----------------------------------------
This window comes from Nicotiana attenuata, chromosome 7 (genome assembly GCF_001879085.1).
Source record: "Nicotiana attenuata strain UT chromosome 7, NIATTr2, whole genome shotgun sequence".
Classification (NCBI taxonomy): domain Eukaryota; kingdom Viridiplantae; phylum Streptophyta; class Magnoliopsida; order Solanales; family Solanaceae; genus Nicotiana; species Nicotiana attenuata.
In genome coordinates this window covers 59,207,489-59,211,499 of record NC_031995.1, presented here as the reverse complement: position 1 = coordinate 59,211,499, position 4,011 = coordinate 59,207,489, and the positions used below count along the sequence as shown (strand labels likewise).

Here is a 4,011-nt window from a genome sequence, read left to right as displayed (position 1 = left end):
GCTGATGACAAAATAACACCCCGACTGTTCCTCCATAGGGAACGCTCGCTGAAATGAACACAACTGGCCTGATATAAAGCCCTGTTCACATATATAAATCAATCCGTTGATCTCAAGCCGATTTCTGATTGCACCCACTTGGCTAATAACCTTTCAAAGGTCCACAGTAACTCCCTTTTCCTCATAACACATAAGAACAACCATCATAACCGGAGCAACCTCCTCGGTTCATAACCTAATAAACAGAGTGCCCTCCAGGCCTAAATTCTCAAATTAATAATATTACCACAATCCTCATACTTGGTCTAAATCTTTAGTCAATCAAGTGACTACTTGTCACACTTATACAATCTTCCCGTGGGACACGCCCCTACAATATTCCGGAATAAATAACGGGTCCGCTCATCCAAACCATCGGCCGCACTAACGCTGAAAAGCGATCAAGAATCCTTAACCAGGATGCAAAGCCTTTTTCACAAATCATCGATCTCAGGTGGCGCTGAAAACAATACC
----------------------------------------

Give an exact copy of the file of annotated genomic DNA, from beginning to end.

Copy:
This window comes from Nicotiana attenuata, chromosome 7 (genome assembly GCF_001879085.1).
Source record: "Nicotiana attenuata strain UT chromosome 7, NIATTr2, whole genome shotgun sequence".
Classification (NCBI taxonomy): domain Eukaryota; kingdom Viridiplantae; phylum Streptophyta; class Magnoliopsida; order Solanales; family Solanaceae; genus Nicotiana; species Nicotiana attenuata.
In genome coordinates this window covers 59,207,489-59,211,499 of record NC_031995.1, presented here as the reverse complement: position 1 = coordinate 59,211,499, position 4,011 = coordinate 59,207,489, and the positions used below count along the sequence as shown (strand labels likewise).

Here is a 4,011-nt window from a genome sequence, read left to right as displayed (position 1 = left end):
GCTGATGACAAAATAACACCCCGACTGTTCCTCCATAGGGAACGCTCGCTGAAATGAACACAACTGGCCTGATATAAAGCCCTGTTCACATATATAAATCAATCCGTTGATCTCAAGCCGATTTCTGATTGCACCCACTTGGCTAATAACCTTTCAAAGGTCCACAGTAACTCCCTTTTCCTCATAACACATAAGAACAACCATCATAACCGGAGCAACCTCCTCGGTTCATAACCTAATAAACAGAGTGCCCTCCAGGCCTAAATTCTCAAATTAATAATATTACCACAATCCTCATACTTGGTCTAAATCTTTAGTCAATCAAGTGACTACTTGTCACACTTATACAATCTTCCCGTGGGACACGCCCCTACAATATTCCGGAATAAATAACGGGTCCGCTCATCCAAACCATCGGCCGCACTAACGCTGAAAAGCGATCAAGAATCCTTAACCAGGATGCAAAGCCTTTTTCACAAATCATCGATCTCAGGTGGCGCTGAAAACAATACC